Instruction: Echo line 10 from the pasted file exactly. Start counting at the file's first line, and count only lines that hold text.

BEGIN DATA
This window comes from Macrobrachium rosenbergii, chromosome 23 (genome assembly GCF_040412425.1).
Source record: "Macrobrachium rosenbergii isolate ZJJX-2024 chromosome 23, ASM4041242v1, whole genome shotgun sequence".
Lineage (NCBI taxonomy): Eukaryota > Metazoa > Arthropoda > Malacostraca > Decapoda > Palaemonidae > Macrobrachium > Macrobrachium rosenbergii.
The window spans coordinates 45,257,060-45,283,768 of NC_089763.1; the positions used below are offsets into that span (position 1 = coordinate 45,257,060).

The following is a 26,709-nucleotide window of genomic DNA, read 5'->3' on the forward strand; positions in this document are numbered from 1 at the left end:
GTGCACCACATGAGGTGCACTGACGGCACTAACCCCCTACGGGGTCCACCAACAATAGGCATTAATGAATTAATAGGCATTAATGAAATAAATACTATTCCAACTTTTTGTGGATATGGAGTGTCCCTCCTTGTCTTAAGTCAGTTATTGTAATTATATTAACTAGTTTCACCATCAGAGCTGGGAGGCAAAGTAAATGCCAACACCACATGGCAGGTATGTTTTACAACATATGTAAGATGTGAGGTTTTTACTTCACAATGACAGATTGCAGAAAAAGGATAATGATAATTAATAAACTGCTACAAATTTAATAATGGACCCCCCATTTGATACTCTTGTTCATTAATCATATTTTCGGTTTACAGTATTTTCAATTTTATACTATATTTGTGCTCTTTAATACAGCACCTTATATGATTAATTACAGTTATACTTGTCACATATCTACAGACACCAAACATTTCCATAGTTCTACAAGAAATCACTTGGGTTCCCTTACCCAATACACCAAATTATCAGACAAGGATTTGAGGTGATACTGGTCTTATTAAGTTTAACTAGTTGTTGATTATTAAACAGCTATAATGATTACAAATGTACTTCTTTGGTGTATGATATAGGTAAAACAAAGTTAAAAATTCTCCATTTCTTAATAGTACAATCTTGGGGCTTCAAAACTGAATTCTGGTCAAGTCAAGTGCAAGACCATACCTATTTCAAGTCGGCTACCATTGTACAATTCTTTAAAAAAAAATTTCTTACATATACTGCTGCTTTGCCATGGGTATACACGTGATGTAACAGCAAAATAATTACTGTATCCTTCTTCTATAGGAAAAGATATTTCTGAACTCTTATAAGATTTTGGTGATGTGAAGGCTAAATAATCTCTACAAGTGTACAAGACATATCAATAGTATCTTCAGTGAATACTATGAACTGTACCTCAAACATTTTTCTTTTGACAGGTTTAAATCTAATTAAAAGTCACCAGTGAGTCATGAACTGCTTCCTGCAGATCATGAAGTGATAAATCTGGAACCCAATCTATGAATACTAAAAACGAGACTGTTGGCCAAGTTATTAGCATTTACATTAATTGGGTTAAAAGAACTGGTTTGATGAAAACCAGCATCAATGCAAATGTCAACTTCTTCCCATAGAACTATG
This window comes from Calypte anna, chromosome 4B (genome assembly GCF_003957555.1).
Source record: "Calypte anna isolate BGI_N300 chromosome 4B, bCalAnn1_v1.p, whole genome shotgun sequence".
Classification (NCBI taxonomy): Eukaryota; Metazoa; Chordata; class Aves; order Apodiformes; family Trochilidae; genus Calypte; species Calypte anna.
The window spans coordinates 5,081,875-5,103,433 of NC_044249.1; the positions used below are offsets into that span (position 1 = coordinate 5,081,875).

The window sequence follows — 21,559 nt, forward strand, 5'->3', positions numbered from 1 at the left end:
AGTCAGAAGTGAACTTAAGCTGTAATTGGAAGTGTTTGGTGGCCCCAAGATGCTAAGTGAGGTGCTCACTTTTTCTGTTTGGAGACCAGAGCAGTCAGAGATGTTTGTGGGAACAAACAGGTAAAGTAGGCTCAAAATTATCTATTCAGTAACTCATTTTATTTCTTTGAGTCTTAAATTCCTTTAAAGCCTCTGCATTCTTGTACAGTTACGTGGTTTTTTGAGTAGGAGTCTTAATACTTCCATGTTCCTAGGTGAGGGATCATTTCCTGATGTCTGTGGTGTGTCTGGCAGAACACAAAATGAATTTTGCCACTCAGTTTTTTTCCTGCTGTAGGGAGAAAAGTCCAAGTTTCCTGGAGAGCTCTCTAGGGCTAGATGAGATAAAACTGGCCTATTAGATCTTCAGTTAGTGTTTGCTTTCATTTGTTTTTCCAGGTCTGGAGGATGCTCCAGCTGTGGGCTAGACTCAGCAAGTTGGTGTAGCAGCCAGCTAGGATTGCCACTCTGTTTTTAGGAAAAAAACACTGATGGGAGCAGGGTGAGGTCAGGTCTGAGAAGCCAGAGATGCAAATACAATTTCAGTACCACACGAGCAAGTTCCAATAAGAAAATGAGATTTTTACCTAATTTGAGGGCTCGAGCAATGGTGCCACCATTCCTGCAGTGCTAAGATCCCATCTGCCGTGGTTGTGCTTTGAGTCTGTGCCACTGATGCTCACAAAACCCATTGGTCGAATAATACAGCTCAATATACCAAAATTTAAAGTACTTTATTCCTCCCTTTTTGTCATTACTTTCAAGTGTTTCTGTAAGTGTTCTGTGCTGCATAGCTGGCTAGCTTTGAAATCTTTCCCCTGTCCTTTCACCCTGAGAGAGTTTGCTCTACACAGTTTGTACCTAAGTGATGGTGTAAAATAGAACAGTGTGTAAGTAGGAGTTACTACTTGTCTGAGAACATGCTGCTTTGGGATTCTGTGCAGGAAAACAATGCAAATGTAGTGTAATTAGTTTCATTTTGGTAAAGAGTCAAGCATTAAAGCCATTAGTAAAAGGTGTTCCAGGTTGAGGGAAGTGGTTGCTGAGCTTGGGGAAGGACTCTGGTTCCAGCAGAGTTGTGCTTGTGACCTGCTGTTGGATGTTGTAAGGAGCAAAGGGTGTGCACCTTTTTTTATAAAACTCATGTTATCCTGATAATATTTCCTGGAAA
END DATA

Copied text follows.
The window spans coordinates 5,081,875-5,103,433 of NC_044249.1; the positions used below are offsets into that span (position 1 = coordinate 5,081,875).